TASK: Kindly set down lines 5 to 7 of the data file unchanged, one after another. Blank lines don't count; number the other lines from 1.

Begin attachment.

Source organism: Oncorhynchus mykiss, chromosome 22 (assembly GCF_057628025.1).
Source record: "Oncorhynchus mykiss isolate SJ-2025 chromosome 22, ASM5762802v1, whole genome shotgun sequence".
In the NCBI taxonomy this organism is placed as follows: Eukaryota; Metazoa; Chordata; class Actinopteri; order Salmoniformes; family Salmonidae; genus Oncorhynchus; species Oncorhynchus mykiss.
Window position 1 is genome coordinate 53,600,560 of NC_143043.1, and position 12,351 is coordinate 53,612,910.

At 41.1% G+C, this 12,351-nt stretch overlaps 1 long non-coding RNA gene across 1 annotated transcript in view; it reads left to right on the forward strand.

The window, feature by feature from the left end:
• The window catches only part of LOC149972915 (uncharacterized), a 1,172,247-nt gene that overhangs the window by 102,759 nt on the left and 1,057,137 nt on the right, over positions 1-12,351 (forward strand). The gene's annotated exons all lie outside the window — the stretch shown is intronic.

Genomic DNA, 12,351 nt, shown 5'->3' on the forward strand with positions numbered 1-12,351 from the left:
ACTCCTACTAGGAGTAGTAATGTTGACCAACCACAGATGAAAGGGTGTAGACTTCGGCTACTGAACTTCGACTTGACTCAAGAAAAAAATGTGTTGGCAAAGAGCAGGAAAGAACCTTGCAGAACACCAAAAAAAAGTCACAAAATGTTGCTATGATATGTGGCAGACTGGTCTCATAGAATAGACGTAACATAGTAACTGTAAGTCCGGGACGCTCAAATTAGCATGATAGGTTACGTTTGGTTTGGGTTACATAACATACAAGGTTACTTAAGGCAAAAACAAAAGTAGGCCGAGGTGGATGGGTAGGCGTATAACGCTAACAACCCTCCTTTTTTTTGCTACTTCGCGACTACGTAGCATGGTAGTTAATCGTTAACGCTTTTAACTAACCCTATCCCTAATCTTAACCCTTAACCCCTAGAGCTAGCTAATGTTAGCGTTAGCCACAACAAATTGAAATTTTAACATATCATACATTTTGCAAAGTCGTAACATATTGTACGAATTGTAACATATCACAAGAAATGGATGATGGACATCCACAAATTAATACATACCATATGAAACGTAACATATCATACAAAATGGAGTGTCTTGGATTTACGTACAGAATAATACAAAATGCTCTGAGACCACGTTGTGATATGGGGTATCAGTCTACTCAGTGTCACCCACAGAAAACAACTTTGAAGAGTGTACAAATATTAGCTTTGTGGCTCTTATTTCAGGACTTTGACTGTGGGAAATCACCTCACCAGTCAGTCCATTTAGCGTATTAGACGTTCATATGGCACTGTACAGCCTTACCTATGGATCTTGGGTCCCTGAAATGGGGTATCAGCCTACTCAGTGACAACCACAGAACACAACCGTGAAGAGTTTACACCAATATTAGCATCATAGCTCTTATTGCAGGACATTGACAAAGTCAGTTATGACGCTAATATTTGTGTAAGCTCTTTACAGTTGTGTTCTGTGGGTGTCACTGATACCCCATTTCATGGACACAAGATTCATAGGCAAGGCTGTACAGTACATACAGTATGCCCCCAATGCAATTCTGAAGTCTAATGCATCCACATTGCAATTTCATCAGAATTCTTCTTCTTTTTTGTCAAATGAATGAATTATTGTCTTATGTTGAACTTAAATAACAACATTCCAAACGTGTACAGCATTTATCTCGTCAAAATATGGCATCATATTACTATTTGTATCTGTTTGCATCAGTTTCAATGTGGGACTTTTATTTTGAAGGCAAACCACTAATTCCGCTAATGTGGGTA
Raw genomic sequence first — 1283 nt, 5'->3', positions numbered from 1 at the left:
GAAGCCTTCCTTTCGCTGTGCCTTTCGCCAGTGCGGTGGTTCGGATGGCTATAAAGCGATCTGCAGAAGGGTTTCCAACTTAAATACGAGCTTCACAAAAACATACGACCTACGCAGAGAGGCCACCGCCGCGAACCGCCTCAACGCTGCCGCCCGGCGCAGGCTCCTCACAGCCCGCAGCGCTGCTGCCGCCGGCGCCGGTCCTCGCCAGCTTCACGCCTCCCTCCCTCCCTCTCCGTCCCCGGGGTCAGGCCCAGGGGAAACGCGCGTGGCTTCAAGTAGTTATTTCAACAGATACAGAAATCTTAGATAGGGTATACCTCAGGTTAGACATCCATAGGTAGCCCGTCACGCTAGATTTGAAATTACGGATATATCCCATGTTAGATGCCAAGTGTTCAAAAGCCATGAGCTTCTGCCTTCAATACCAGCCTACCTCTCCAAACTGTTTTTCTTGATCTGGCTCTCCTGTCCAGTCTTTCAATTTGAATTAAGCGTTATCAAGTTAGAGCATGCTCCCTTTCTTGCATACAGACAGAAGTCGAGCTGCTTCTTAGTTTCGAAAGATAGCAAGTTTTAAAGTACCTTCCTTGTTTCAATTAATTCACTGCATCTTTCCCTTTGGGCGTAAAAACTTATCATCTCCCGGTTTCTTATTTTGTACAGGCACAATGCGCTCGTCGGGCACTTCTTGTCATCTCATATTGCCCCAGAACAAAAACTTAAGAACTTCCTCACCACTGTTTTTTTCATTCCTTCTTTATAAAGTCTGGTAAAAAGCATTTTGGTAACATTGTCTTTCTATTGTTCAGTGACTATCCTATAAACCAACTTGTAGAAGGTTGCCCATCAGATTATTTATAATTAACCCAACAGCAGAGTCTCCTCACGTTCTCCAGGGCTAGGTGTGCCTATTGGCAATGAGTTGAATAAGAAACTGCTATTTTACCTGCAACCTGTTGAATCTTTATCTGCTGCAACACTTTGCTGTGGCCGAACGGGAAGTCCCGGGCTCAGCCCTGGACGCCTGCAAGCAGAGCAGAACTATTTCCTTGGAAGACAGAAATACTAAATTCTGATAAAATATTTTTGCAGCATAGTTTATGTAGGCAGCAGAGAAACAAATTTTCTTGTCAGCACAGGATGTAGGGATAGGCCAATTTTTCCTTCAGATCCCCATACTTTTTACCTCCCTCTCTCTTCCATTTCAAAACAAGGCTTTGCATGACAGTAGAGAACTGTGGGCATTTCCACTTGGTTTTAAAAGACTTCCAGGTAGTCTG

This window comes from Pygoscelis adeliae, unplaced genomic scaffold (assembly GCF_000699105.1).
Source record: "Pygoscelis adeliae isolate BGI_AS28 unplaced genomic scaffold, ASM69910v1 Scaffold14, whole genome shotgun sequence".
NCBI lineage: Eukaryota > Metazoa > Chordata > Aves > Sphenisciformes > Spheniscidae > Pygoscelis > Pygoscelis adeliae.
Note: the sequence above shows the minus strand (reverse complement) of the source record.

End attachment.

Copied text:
At 41.1% G+C, this 12,351-nt stretch overlaps 1 long non-coding RNA gene across 1 annotated transcript in view; it reads left to right on the forward strand.

The window, feature by feature from the left end:
• The window catches only part of LOC149972915 (uncharacterized), a 1,172,247-nt gene that overhangs the window by 102,759 nt on the left and 1,057,137 nt on the right, over positions 1-12,351 (forward strand). The gene's annotated exons all lie outside the window — the stretch shown is intronic.